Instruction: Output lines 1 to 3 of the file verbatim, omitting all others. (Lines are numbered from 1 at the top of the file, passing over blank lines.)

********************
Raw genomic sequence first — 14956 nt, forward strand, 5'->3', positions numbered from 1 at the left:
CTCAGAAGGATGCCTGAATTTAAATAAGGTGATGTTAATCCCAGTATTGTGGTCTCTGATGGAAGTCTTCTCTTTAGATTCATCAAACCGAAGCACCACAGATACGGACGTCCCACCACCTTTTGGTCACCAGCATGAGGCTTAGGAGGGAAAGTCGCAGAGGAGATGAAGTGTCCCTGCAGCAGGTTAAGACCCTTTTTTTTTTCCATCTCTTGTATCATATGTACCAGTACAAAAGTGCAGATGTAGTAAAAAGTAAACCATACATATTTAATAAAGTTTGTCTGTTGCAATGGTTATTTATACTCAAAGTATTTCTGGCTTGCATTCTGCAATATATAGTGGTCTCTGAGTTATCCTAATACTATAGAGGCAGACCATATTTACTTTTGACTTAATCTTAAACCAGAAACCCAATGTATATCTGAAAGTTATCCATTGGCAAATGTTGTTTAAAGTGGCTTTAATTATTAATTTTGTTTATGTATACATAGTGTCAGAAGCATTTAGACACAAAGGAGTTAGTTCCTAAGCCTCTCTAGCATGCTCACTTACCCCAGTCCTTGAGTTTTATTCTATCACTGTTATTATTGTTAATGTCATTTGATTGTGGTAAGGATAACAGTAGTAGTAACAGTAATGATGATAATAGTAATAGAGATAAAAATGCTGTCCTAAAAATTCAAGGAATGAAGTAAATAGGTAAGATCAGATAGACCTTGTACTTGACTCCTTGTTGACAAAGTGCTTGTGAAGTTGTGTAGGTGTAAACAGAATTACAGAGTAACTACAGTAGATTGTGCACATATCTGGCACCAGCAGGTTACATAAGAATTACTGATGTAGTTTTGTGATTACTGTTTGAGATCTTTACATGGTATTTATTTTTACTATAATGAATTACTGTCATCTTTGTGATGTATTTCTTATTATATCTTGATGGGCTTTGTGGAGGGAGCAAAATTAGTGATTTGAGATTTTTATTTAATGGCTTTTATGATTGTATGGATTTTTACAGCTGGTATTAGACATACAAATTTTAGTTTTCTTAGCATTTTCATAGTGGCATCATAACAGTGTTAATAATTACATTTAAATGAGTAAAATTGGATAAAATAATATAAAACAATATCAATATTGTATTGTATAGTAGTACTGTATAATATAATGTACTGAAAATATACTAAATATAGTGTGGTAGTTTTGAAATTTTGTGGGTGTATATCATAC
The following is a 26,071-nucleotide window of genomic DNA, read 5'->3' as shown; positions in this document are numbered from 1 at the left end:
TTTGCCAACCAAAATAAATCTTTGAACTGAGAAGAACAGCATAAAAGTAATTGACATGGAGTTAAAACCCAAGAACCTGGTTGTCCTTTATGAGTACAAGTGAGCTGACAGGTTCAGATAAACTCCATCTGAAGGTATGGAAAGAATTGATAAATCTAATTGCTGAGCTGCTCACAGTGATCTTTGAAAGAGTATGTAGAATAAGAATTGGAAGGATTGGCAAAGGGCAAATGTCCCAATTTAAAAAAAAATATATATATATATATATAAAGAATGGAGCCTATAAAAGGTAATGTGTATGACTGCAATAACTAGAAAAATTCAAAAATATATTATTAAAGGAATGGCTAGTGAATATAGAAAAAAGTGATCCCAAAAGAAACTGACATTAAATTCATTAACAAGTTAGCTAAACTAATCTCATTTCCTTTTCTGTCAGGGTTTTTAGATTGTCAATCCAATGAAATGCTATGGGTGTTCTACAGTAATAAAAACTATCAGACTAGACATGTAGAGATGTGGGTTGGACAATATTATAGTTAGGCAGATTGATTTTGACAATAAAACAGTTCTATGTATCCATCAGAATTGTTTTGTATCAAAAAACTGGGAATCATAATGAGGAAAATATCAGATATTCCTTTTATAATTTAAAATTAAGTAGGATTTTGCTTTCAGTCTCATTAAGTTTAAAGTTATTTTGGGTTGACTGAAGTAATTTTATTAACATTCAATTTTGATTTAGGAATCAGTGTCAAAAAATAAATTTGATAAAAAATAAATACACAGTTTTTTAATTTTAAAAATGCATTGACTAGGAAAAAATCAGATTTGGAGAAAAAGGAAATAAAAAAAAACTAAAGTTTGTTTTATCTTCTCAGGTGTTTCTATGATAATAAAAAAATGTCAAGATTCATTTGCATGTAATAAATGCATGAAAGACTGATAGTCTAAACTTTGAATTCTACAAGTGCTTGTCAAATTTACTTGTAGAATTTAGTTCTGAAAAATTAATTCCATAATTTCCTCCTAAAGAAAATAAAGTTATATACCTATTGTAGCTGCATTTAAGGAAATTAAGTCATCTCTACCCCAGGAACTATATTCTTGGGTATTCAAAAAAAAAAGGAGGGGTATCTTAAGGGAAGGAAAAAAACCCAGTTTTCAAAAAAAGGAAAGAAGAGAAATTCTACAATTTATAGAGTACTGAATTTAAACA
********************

Raw genomic sequence first — 14956 nt, forward strand, 5'->3', positions numbered from 1 at the left:
CTCAGAAGGATGCCTGAATTTAAATAAGGTGATGTTAATCCCAGTATTGTGGTCTCTGATGGAAGTCTTCTCTTTAGATTCATCAAACCGAAGCACCACAGATACGGACGTCCCACCACCTTTTGGTCACCAGCATGAGGCTTAGGAGGGAAAGTCGCAGAGGAGATGAAGTGTCCCTGCAGCAGGTTAAGACCCTTTTTTTTTTCCATCTCTTGTATCATATGTACCAGTACAAAAGTGCAGATGTAGTAAAAAGTAAACCATACATATTTAATAAAGTTTGTCTGTTGCAATGGTTATTTATACTCAAAGTATTTCTGGCTTGCATTCTGCAATATATAGTGGTCTCTGAGTTATCCTAATACTATAGAGGCAGACCATATTTACTTTTGACTTAATCTTAAACCAGAAACCCAATGTATATCTGAAAGTTATCCATTGGCAAATGTTGTTTAAAGTGGCTTTAATTATTAATTTTGTTTATGTATACATAGTGTCAGAAGCATTTAGACACAAAGGAGTTAGTTCCTAAGCCTCTCTAGCATGCTCACTTACCCCAGTCCTTGAGTTTTATTCTATCACTGTTATTATTGTTAATGTCATTTGATTGTGGTAAGGATAACAGTAGTAGTAACAGTAATGATGATAATAGTAATAGAGATAAAAATGCTGTCCTAAAAATTCAAGGAATGAAGTAAATAGGTAAGATCAGATAGACCTTGTACTTGACTCCTTGTTGACAAAGTGCTTGTGAAGTTGTGTAGGTGTAAACAGAATTACAGAGTAACTACAGTAGATTGTGCACATATCTGGCACCAGCAGGTTACATAAGAATTACTGATGTAGTTTTGTGATTACTGTTTGAGATCTTTACATGGTATTTATTTTTACTATAATGAATTACTGTCATCTTTGTGATGTATTTCTTATTATATCTTGATGGGCTTTGTGGAGGGAGCAAAATTAGTGATTTGAGATTTTTATTTAATGGCTTTTATGATTGTATGGATTTTTACAGCTGGTATTAGACATACAAATTTTAGTTTTCTTAGCATTTTCATAGTGGCATCATAACAGTGTTAATAATTACATTTAAATGAGTAAAATTGGATAAAATAATATAAAACAATATCAATATTGTATTGTATAGTAGTACTGTATAATATAATGTACTGAAAATATACTAAATATAGTGTGGTAGTTTTGAAATTTTGTGGGTGTATATCATAC
The following is a 26,071-nucleotide window of genomic DNA, read 5'->3' as shown; positions in this document are numbered from 1 at the left end: